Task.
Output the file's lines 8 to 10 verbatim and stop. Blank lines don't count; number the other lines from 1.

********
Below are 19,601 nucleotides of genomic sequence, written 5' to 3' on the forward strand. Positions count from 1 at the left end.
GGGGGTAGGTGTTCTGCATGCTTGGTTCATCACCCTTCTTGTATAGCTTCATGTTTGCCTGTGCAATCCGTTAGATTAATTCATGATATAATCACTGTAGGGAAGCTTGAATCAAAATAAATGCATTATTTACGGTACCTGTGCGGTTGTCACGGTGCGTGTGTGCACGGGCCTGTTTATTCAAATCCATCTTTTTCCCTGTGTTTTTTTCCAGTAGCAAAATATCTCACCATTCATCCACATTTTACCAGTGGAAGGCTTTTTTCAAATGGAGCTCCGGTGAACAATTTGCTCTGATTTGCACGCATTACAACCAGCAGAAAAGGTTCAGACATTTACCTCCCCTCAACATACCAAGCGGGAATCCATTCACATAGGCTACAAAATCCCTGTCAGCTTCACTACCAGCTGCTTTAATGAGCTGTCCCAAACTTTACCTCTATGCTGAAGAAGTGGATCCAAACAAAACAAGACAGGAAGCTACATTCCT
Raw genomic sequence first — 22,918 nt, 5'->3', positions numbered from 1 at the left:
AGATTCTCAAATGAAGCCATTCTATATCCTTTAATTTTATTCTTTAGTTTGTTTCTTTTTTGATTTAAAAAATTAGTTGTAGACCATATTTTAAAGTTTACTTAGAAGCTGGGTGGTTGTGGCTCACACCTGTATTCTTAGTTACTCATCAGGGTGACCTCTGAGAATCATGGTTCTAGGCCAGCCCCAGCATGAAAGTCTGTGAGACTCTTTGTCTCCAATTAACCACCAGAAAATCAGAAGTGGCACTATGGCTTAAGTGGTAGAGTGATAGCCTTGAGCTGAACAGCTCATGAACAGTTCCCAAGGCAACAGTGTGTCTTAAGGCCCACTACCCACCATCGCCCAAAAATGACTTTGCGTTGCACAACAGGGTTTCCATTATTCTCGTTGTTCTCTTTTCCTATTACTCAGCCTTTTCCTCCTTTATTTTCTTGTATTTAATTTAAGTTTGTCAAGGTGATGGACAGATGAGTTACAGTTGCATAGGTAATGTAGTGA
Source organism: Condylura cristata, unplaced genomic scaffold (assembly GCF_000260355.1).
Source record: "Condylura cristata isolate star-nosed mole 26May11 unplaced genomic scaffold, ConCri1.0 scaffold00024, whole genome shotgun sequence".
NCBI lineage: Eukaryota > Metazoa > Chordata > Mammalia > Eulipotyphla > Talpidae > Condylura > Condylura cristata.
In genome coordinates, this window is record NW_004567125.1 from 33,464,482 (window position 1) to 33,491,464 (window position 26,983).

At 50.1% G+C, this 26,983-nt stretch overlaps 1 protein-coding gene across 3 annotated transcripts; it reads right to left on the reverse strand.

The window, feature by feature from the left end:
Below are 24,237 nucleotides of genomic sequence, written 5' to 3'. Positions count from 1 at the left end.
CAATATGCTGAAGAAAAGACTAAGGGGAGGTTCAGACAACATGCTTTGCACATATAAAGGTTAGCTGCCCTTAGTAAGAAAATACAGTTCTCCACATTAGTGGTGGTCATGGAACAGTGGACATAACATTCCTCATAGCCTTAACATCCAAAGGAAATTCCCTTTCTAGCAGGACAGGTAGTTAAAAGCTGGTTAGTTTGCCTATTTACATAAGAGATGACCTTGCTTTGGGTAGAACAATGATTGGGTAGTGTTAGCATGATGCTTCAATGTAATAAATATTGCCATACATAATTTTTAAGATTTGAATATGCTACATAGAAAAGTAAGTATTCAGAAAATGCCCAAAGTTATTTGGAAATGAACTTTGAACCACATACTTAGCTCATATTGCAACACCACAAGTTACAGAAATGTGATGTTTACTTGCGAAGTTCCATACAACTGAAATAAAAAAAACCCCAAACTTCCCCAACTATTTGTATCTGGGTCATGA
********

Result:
In genome coordinates, this window is record NW_004567125.1 from 33,464,482 (window position 1) to 33,491,464 (window position 26,983).

At 50.1% G+C, this 26,983-nt stretch overlaps 1 protein-coding gene across 3 annotated transcripts; it reads right to left on the reverse strand.

The window, feature by feature from the left end: